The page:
US Has Passed Peak Meat, Consumption Dropping

Given the huge amount of resources consumed by livestock in the US and the big climate footprint (in addition to health impacts), it’s good news that our country seems to have passed "peak meat" – meat consumption is dropping, reports Janet Larsen for the Earth Policy Institute

Since 2004, when the US hit a high of 184 pounds per person, by 2011, the amount of meat eaten dropped to 171 pounds, according to the U.S. Department of Agriculture. Early estimates for 2012 show it is dropping further, to an estimated 166 pounds – a 10% drop over 8 years.

After years of increasing consumption, Americans began cutting back on beef in the 1970s as health and cost concerns about red meat pushed people toward poultry.

Falling from the 1976 peak of 91 pounds, beef eating per person is projected to sink to 52 pounds in 2012, a 43% drop. The national beef cattle herd is now smaller than it has been in any year since 1962.

Intake of poultry surpassed beef in the mid-1990s and then surged ahead, only recently beginning to falter. If 2012 forecasts play out, consumption will be down to 70 pounds per person, more than 5% below the 2006 peak.

U.S. pork consumption is also trending down. Annual pork intake per person hit its all-time high of 54 pounds per person in 1944; 2012 consumption is projected at 44 pounds, 19% lower.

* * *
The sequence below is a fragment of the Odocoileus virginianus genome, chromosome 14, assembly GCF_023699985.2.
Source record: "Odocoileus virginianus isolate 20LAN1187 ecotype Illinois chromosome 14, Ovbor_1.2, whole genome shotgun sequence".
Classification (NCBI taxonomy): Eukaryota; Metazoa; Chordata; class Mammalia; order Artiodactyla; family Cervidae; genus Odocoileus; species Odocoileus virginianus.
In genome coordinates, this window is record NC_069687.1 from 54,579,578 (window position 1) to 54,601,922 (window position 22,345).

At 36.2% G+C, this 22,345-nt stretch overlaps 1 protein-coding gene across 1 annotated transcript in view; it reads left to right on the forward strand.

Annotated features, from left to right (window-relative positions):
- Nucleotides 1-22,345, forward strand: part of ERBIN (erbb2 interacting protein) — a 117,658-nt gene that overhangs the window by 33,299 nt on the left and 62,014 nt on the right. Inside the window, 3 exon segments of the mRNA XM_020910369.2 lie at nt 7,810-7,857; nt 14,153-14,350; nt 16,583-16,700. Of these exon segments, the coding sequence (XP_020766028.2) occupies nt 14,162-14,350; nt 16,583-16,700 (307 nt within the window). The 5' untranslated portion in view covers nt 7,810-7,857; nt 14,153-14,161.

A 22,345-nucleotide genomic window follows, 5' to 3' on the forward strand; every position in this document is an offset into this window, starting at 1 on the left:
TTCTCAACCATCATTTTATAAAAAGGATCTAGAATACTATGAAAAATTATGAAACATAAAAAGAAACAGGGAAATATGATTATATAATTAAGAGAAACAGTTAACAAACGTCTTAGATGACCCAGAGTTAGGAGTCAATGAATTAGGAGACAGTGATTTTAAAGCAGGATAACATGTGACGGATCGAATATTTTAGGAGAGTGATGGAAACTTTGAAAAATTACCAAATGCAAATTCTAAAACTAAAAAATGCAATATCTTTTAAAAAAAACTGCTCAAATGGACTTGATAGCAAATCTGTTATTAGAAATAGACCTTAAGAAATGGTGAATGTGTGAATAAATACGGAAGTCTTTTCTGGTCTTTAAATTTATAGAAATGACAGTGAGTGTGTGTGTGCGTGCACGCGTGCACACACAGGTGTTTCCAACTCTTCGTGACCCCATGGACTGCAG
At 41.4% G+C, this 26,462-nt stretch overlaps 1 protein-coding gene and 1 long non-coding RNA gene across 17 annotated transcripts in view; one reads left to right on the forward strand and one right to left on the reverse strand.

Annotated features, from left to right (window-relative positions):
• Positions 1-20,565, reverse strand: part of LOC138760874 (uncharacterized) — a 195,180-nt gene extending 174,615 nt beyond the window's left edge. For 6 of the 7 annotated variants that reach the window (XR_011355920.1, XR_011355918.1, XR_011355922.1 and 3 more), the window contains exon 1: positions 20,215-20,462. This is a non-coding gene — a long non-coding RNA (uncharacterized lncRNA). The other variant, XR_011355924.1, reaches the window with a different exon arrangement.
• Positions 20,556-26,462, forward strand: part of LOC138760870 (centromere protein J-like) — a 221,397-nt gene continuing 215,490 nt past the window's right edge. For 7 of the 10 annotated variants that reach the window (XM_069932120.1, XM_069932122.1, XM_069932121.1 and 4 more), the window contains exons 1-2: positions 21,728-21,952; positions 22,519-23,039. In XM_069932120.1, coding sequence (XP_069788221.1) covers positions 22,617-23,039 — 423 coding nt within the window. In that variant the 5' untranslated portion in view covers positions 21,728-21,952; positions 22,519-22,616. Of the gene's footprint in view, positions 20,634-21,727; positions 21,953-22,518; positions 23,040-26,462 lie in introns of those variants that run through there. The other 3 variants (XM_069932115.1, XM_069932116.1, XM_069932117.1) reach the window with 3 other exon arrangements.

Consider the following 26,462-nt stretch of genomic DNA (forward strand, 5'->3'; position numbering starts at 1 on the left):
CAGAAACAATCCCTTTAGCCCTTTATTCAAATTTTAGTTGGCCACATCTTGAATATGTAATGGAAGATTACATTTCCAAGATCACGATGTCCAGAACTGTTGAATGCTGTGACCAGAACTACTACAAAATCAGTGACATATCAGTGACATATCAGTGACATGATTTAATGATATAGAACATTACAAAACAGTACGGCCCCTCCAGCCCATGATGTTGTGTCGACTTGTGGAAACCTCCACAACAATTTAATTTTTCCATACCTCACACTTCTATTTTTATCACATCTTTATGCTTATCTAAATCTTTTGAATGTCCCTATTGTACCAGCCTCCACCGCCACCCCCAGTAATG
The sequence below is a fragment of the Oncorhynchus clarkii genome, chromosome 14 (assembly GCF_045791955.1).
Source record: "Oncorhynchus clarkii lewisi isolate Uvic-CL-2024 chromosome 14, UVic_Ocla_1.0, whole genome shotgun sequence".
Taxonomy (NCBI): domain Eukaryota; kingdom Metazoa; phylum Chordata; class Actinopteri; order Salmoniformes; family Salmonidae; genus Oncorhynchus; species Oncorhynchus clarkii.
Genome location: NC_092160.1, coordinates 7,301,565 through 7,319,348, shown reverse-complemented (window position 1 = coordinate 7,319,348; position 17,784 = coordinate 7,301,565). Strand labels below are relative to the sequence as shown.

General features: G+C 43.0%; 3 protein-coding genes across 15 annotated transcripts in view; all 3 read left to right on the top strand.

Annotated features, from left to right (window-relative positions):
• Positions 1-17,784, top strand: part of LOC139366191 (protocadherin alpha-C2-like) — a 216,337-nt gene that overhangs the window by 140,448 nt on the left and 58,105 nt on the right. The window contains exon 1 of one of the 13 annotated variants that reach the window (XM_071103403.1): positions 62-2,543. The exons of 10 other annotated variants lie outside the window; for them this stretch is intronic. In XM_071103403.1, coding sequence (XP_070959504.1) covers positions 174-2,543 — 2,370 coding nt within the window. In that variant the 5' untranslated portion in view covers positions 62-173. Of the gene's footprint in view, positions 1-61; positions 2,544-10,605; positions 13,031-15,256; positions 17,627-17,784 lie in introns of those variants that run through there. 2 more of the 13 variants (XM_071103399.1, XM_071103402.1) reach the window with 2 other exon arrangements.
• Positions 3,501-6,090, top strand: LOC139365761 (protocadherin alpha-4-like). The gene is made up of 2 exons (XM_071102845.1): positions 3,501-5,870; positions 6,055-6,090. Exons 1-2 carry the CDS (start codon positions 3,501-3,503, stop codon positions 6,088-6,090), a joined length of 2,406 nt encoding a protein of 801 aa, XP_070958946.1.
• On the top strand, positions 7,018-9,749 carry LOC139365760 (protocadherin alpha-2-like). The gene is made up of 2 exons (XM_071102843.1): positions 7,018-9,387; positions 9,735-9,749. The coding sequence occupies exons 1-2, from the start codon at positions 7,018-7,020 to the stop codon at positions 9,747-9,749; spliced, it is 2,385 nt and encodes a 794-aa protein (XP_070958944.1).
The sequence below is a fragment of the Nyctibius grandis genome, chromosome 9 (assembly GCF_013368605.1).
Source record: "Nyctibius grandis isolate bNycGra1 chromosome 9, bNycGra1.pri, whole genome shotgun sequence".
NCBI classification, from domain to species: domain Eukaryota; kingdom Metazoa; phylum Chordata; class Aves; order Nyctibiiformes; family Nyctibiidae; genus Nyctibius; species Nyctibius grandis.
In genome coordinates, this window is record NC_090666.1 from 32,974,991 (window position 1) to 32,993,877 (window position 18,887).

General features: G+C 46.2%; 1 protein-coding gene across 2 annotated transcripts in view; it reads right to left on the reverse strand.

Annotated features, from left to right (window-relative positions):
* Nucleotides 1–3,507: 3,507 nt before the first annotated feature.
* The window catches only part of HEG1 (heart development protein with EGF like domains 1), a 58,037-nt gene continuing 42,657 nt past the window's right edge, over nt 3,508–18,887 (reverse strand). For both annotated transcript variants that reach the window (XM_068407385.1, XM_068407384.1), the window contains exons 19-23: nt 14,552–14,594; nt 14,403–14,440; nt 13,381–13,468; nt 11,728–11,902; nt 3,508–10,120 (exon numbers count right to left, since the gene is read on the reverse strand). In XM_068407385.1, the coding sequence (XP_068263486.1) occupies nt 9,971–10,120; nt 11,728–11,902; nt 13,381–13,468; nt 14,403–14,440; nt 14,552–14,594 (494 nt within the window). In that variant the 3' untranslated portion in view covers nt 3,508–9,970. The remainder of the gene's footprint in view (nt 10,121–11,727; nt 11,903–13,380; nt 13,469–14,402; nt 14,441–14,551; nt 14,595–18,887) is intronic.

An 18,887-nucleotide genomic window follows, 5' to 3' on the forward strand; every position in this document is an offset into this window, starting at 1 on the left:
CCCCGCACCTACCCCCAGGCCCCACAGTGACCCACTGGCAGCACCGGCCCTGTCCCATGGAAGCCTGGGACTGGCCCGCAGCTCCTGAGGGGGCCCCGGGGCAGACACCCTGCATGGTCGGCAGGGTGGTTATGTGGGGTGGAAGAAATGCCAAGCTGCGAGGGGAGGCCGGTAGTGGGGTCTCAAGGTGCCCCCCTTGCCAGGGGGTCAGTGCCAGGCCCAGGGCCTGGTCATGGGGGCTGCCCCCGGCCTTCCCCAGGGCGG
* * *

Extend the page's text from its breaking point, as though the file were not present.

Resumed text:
Higher prices combined with a weak economy have led people to put less meat in their grocery carts. Corn, the primary livestock feed, has been in high demand by fuel ethanol producers (spurred by government usage mandates), and stocks have been tight. As corn prices have increased, so has the cost of producing meat, milk, and eggs.

Cultural factors are also in play – attitudes about meat are changing. Rather than considering meat a requisite at every dinner or an indication of wealth, many people deliberately choose to eat less meat than before, often citing concerns about health, the environment, and the ethics of industrial meat production. 

Eating less meat is one of the key ways Americans can reduce U.S. carbon pollution. 15% of emissions could be eliminated (one billion tons) just by collective personal actions that require little to no cost.

The Natural Resources Defense Council (NRDC) analysis shows it can be done by: reducing unwanted catalog subscriptions, decreasing vehicle idling, using a programmable thermostat, replacing seven lightbulbs with CFLs, setting computers to hibernate mode, shutting off unused lights, and eating poultry in place of red meat two days per week.

Doing these simple things also reduces home energy use,  transportation and food costs.

Worldwide, agricultural activity, especially livestock production, accounts for about a fifth of total greenhouse gas emissions.  Agricultural methods (organic vs petroleum-based) and shipping food around the world contributes the largest measure of GHG emissions.

Read Organic Farming Can Cool the World.

Read about what Sweden is doing:

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